The rich variety of their flower colors, shapes and sizes added to their extensive blooming season, have turned dahlias into a popular addition to our landscapes. There are thousands of varieties of dahlias (!!!) and they are all classified by the shape, size and color of their flowers.
Flowers can be as small as 2 inches in diameter or up to one foot. They offer an impressive range of colors such as pink, purple, red, scarlet, orange, yellow, white and can be stripped or tipped with another color. They can be single-flowering (orchid-flowering, anemone and collarettes) or double flowering (cactus, semi-cactus, formal or informal decorative dahlias, ball and pompons).
Their wide height range can start as low as 12 inches and go up to 6 feet.
They thrive in full sun, prefer well-drained, sandy soils although they can grow nicely in heavy clay soils - but adding some sand or peat moss would be a good idea. Tender bulbs, they are hardy to USDA Zone 8 where they can be cut back and left in the ground to overwinter. In colder areas, they will have to be lifted after the first harsh frost and stored over the winter.
Both types have double flowers with long pointed ray petals that revolute or roll back along half their length, giving the flowers a spiky look. Most cultivars reach a height of more than 40 inches.
These are double dahlias with broad, flat-tipped petals that are sometimes wavy. The flowers are normally large and the plants easily top 40 inches tall, though there are even taller varieties. They can be formal with flat petals evenly and regularly placed throughout the flowers, or informal with generally flat petals, sometimes slightly rolled at the tips, but with irregular arrangement of formation.
Pompon and Ball Dahlias feature relatively small, fully double, globe-shaped flowers with petals blunt or slightly rounded at their tips. How not to marvel at the perfect petal arrangement of these dahlias? They display an infinite swirl of florets with fold upon fold of incredibly flawless petals.
Anemone Dahlias feature an outer ring of flat ray petals arranged in a wreath and surrounding masses of tiny, elongated disk florets which form an intriguing floral pincushion. Collarette Dahlias are small to medium flowers with large flat ray petals surrounding an open center. Within the ray and surrounding the center is a wreath of shorter petals, often of a different color: this forms the “collar.”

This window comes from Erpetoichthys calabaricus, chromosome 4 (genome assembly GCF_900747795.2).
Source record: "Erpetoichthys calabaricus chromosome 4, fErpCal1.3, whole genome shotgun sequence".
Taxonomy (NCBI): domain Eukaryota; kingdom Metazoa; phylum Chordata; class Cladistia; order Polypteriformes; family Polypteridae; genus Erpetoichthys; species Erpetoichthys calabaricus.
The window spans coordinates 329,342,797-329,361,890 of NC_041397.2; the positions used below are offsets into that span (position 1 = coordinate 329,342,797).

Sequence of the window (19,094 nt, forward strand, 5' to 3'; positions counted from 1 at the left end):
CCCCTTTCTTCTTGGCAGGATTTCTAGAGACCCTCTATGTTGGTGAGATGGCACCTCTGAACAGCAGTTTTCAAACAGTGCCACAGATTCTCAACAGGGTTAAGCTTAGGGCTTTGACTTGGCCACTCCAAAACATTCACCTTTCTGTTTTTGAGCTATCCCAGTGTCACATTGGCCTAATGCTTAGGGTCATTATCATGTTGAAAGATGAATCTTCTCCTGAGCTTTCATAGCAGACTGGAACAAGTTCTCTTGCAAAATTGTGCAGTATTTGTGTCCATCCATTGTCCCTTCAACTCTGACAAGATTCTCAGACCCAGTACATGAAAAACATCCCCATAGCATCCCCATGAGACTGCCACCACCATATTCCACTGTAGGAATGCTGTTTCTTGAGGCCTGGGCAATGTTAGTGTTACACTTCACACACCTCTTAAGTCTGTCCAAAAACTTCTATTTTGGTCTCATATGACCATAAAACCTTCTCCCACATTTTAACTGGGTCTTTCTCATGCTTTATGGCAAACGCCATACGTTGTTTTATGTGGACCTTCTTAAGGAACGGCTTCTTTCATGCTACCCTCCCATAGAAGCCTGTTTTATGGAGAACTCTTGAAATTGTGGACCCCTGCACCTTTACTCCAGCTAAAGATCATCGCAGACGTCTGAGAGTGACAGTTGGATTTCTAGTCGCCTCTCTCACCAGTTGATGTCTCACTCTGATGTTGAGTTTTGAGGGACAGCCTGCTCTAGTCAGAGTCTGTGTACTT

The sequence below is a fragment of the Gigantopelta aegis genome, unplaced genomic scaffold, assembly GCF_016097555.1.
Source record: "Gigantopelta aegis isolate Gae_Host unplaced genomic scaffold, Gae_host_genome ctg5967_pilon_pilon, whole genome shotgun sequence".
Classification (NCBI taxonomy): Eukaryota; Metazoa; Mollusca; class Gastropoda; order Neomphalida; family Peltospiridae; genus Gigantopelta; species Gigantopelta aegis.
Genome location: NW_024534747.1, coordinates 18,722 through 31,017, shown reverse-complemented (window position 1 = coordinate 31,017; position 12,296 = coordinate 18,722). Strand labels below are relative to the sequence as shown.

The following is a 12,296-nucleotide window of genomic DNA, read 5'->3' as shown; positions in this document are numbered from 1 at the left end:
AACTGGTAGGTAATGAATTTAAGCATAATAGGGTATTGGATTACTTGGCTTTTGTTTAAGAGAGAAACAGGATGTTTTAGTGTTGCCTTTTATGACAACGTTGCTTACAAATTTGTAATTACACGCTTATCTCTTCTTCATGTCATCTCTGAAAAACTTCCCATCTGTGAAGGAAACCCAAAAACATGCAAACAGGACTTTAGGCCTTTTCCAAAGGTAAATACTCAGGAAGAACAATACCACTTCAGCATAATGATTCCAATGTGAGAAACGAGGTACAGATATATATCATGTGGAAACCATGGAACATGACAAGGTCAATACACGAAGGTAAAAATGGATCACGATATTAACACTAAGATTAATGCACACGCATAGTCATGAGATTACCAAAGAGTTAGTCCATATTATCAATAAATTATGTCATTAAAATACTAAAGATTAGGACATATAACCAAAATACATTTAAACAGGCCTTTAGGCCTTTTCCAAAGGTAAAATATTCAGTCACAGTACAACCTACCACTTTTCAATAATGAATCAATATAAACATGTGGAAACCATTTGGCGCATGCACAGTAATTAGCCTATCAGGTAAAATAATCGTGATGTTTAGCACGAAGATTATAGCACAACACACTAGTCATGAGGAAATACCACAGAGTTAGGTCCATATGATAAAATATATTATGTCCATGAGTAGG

Single Dahlias feature blooms with a single row of flat or slightly cupped ray florets arranged in a flat plane, uniformly overlapping, preferably in the same direction with no gaps. The disc flowers may have up to three rows of bright yellow or orange pollen and the blooms are over two inches in diameter (5 cm). Pollinators love these Single-Flowered Dahlias! If you want to provide something special for bees, butterflies or other pollinating insects still active in late summer of fall, choose a Single Dahlia!
Mignon Dahlias possess the same formation as Single Dahlias except they have round ray floret tips, their disc flowers have no more than two rows of pollen and their blooms are under two inches in diameter. Perfect for small gardens or container display, Single Dahlias include the highly prized Dark-Leaved Dahlias with their masses of stunning flower colors which contrast strikingly with their deep mahogany to black foliage. Effect in the garden guaranteed!
Peony Dahlias are open centered flowers with two or more rows of petals surrounding a disc. For many years the most popular Peony-flowered dahlia was a cultivar called D. ‘Bishop Llandaff’, an heirloom variety that dates back to 1927. It has open deep-red flowers with nearly black, mahogany foliage.
Orchid Dahlias are also open centered flowers with one ray of florets surrounding a disc (Single Orchid) or a fully double bloom showing no disc (Double Orchid). The florets involute for two-thirds or more of their length.
This diverse group includes all varieties that do not fall into one of the above groups.
- Laciniated or fimbriated Dahlias present petals that are split at the end into two or more divisions.
- Stellar Dahlias present decorative shaped flowers with petals being creased causing them to be narrow and involute with a slight recurve to the stem.
- Waterlily Dahlias have fully double blooms characterized by broad and generally sparse ray florets, which are straight or slightly involute along their length giving the flower a shallow appearance.
- Dinner Plate Dahlias exhibit huge and magnificent blooms. They are unbelievably large - up to 12 in. across (30 cm) - and will bloom continuously from July until the first touch of frost. This is not an official classification, in fact, these robust dahlias are registered under several different classifications.